Increasing accountability standards across the supply chain: Regulations are going beyond just complying within your own business—legislation like the German supply chain law makes businesses accountable for their suppliers as well.
Integrated quality approaches: The interdependence of the supply chain is increasing the need for shared data that provides a single source of the truth that supports automation, common workflows, transparency, and competitive advantage.
COVID-19 driving more rapid digitalization: The pandemic has disrupted supply chains, reinforcing the need for robust supply chain risk management.
Convergence of Environment, Health, and Safety: Consumers and businesses are increasingly aware of the need for good governance. Environment, Health, and Safety (EHS) no longer exist in isolation, and supply chain businesses must support stronger Corporate Social Responsibility.
These areas combine to make it more important than ever to collect, organize, analyze, and maintain supply chain data. The right digital supply chain platform and quality management tool uses this data to stay ahead of compliance challenges, meet internal and external needs, and reduce costs.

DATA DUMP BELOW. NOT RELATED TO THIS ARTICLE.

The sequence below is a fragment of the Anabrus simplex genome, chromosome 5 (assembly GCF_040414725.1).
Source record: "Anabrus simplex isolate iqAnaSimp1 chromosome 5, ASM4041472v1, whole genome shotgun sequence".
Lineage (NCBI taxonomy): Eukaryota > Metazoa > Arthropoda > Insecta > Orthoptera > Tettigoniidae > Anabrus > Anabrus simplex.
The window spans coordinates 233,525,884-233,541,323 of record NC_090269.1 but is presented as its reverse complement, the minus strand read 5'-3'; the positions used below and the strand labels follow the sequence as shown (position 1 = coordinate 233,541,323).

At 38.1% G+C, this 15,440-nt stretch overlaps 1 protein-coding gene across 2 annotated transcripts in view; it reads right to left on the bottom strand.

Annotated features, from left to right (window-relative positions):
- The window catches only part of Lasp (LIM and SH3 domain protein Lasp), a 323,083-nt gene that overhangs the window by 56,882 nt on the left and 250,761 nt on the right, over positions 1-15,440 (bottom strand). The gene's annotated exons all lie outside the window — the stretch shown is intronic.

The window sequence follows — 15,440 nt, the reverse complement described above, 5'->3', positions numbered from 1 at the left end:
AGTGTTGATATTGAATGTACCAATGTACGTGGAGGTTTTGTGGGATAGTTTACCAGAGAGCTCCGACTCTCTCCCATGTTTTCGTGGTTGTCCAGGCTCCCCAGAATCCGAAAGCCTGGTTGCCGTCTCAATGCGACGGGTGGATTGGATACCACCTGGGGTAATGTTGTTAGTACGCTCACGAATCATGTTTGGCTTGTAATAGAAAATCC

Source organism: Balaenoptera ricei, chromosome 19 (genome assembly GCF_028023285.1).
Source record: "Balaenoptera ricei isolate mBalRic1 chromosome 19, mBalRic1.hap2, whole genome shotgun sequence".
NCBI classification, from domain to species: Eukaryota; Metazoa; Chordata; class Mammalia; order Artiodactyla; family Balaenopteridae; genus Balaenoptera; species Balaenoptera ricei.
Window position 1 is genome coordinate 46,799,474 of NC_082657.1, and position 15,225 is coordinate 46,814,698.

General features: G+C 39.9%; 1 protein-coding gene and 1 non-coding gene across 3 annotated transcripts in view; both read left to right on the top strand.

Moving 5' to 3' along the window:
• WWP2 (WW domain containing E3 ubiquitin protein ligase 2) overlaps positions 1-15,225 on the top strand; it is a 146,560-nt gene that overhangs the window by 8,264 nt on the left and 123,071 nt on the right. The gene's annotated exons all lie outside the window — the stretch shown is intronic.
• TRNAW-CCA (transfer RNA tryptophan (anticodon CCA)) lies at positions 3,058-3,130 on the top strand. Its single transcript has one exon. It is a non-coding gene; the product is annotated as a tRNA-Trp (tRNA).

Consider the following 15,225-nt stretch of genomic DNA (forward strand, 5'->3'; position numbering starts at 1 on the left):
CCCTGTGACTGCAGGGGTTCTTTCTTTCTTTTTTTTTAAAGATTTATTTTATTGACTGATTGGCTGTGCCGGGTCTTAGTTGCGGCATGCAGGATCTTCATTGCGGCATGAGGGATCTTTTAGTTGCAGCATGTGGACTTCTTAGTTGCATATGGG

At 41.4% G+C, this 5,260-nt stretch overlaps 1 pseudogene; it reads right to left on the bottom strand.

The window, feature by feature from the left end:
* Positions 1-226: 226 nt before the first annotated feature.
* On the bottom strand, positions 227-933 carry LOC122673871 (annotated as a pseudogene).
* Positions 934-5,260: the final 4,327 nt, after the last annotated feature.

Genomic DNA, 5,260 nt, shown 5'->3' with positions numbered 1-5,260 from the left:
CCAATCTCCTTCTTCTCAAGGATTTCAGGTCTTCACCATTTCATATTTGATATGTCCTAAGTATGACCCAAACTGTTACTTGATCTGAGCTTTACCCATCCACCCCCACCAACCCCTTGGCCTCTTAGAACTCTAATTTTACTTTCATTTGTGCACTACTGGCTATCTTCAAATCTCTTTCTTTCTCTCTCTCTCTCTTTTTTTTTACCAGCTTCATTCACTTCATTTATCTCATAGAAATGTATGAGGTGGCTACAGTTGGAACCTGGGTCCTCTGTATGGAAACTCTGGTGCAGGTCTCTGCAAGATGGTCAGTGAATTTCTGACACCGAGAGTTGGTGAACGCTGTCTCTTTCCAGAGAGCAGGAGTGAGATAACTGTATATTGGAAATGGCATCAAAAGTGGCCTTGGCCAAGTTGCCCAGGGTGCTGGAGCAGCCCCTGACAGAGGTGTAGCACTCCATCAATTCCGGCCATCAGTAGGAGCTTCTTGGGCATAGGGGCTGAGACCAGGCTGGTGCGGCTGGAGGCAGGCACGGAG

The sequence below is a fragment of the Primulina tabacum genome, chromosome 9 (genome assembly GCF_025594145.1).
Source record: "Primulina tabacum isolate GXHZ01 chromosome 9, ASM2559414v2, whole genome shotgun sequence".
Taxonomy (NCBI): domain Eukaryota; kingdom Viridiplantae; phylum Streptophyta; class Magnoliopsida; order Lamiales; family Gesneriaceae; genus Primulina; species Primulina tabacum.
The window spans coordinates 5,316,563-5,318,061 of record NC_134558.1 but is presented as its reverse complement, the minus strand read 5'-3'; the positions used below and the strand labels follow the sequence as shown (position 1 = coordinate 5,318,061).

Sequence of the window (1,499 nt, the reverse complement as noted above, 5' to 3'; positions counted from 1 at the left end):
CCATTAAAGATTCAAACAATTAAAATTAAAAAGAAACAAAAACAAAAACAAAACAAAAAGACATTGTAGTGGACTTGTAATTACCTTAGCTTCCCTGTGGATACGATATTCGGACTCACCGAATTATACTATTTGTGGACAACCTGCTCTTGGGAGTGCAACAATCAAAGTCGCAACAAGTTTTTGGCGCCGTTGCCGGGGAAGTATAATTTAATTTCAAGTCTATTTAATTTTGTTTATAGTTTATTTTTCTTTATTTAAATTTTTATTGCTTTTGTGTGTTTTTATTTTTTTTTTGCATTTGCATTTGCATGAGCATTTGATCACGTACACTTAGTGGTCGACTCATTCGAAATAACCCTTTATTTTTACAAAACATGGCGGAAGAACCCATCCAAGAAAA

Quality management is becoming even more important through a focus on “Quality 4.0.” Quality 4.0 is a natural evolution of Industry 4.0.
“Industry 4.0 refers to a new phase in the Industrial Revolution that focuses heavily on interconnectivity, automation, machine learning, and real-time data. Industry 4.0, which encompasses IIoT and smart manufacturing, marries physical production and operations with smart digital technology, machine learning, and big data to create a more holistic and better-connected ecosystem for companies that focus on manufacturing and supply chain management.”—Epicor, What is Industry 4.0—the Industrial Internet of Things (IIoT)?
Quality 4.0 supports this through:
Collecting, analyzing, and centralizing robust supply chain data to provide clear and accurate tracking, benchmarks, and KPIs.